Let's break up the complaint into it's two components. First, the complaint states that atheism and skepticism are completely negative. This is not true. Skepticism goes hand in hand with science, which is hardly negative. Atheism often accompanies a ton of positive views (usually including science), though the particular positive views may vary from person to person.
The second component of the complaint is often implicit: "...and negative things are bad."
This is an excellent example of the equivocation fallacy. The equivocation fallacy is when you switch around the meanings of words. For example, let's say I use astronomy to show that stars are gigantic balls of hot gas. I go on to say, "Therefore, Tom Cruise is full of hot air." I've just switched around two meanings of "star"--those things we see in the sky, and those things we see on the screen. I also switched around different meanings of "hot air". In this fictional case with stars, I would probably fool no one with my reasoning, but in practice it is much harder to catch.
The word "Negative" has two meanings. In the first part of the complaint, it means focusing on criticizing claims rather than making new ones. A "negative claim" states what is false rather than what is true. In the second part of the complaint, "negative" means "bad". Just because these two meanings can be signified with the same word doesn't mean we should confuse the two. It's possible that the two meanings are equivalent, but you have to argue that fact.
So why might negative be bad?
- Negative claims practically advertise the things they criticize.
- Negative claims lead to disrespect.
- With what will people replace their previous beliefs?
- Negative claims can't unite anyone.
- There is something to be said about prioritizing claims that have wide acceptance. If we're criticizing a claim that is virtually unknown, then yes, maybe it is a little counterproductive. But religion and pseudoscience are hardly unknown.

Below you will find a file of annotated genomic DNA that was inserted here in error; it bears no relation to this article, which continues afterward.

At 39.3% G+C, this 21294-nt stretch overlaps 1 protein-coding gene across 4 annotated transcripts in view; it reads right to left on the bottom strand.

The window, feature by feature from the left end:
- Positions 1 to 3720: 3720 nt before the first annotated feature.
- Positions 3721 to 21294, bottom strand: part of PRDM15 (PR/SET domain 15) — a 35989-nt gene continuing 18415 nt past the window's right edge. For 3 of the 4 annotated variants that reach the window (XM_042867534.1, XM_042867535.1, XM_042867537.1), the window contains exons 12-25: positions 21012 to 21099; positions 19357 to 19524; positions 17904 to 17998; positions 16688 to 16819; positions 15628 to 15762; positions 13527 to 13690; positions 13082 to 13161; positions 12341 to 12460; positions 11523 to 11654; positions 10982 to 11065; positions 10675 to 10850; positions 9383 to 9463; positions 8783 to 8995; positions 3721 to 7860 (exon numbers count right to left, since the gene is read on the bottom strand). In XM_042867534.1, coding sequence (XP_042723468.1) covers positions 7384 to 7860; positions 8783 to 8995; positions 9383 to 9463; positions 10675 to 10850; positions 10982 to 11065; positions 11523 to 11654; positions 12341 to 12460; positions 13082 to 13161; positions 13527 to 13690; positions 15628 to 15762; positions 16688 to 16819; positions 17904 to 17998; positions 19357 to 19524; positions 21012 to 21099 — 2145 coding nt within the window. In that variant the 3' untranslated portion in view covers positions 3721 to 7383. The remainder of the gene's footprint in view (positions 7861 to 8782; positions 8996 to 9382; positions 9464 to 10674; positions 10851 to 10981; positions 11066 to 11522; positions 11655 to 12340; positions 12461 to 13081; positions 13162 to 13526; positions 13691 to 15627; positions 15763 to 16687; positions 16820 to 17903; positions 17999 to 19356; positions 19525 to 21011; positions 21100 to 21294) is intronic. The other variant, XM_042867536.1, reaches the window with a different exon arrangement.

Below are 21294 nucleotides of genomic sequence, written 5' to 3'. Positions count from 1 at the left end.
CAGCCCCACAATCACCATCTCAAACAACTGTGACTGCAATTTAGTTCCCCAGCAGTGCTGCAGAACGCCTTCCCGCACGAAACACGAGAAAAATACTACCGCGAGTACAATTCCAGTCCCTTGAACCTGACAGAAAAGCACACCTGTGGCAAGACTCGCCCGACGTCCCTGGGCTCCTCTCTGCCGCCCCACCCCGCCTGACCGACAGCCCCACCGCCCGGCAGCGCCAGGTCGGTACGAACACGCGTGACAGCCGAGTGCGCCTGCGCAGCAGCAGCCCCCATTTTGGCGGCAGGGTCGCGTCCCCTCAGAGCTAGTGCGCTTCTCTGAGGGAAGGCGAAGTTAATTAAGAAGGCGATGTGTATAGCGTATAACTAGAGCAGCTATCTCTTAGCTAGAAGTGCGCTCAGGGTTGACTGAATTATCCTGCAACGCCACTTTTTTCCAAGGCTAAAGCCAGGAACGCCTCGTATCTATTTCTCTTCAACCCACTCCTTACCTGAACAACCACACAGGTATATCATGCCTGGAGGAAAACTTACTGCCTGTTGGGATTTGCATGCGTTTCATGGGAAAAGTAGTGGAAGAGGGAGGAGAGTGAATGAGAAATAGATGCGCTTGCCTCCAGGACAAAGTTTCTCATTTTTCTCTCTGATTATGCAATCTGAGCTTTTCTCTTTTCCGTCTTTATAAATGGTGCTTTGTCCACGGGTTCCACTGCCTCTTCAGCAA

- Sure, if a few people have their own self-worth all tied up with their beliefs, maybe it is disrespectful. But such people have already set themselves up for a fall, and deserve a dose of disillusionment. For everyone else, it is actually quite easy to respect the person while disagreeing with them. I do it all the time.
- Positive and negative claims are not mutually exclusive. You can criticize other claims while simultaneously putting forward better ones. But even without our help, it is a mistake to think that people will systematically replace their old beliefs with something worse.
- On the contrary, I think that negative claims often unite many more people. For example, "Atheist" is a largely negative label that only really says what people don't believe. But if you consider more positive labels like "Secular humanist" or "Objectivist", you've just split atheists into a bunch of smaller groups. These groups might be tighter knit, but at the cost of size. So which do you want: a group that loosely unites many people, or a group that tightly unites only a few people? Bad question. We can have both kinds of groups, and both play important roles. So there is no reason to outright reject negativity as a basis for uniting people.